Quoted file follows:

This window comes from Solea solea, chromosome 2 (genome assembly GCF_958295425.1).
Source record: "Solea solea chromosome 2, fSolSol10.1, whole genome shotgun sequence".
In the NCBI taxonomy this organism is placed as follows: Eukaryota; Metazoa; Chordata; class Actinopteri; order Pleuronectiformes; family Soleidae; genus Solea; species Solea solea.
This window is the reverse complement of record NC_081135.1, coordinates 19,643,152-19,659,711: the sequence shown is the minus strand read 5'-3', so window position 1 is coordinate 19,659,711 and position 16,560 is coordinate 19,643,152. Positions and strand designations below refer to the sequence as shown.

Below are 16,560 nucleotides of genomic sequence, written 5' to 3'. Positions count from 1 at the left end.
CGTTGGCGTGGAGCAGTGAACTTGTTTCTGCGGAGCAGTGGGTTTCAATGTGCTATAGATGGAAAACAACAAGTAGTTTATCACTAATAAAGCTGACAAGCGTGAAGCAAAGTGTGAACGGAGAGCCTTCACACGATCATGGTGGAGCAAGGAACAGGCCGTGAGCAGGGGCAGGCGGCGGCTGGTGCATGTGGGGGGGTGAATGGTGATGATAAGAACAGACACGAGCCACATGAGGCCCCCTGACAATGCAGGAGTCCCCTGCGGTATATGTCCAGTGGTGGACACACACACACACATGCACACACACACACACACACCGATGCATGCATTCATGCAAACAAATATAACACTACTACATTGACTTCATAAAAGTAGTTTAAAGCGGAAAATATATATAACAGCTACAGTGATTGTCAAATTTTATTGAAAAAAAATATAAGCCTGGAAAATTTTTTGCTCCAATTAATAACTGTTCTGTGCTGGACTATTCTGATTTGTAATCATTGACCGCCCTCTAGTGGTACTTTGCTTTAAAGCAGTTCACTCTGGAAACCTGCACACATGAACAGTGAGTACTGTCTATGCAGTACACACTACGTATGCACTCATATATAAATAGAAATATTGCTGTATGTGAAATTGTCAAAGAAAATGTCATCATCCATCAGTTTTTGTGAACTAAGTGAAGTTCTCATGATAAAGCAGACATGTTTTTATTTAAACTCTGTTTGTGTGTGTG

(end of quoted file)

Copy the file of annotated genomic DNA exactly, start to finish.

This window comes from Solea solea, chromosome 2 (genome assembly GCF_958295425.1).
Source record: "Solea solea chromosome 2, fSolSol10.1, whole genome shotgun sequence".
In the NCBI taxonomy this organism is placed as follows: Eukaryota; Metazoa; Chordata; class Actinopteri; order Pleuronectiformes; family Soleidae; genus Solea; species Solea solea.
This window is the reverse complement of record NC_081135.1, coordinates 19,643,152-19,659,711: the sequence shown is the minus strand read 5'-3', so window position 1 is coordinate 19,659,711 and position 16,560 is coordinate 19,643,152. Positions and strand designations below refer to the sequence as shown.

Below are 16,560 nucleotides of genomic sequence, written 5' to 3'. Positions count from 1 at the left end.
CGTTGGCGTGGAGCAGTGAACTTGTTTCTGCGGAGCAGTGGGTTTCAATGTGCTATAGATGGAAAACAACAAGTAGTTTATCACTAATAAAGCTGACAAGCGTGAAGCAAAGTGTGAACGGAGAGCCTTCACACGATCATGGTGGAGCAAGGAACAGGCCGTGAGCAGGGGCAGGCGGCGGCTGGTGCATGTGGGGGGGTGAATGGTGATGATAAGAACAGACACGAGCCACATGAGGCCCCCTGACAATGCAGGAGTCCCCTGCGGTATATGTCCAGTGGTGGACACACACACACACATGCACACACACACACACACACCGATGCATGCATTCATGCAAACAAATATAACACTACTACATTGACTTCATAAAAGTAGTTTAAAGCGGAAAATATATATAACAGCTACAGTGATTGTCAAATTTTATTGAAAAAAAATATAAGCCTGGAAAATTTTTTGCTCCAATTAATAACTGTTCTGTGCTGGACTATTCTGATTTGTAATCATTGACCGCCCTCTAGTGGTACTTTGCTTTAAAGCAGTTCACTCTGGAAACCTGCACACATGAACAGTGAGTACTGTCTATGCAGTACACACTACGTATGCACTCATATATAAATAGAAATATTGCTGTATGTGAAATTGTCAAAGAAAATGTCATCATCCATCAGTTTTTGTGAACTAAGTGAAGTTCTCATGATAAAGCAGACATGTTTTTATTTAAACTCTGTTTGTGTGTGTG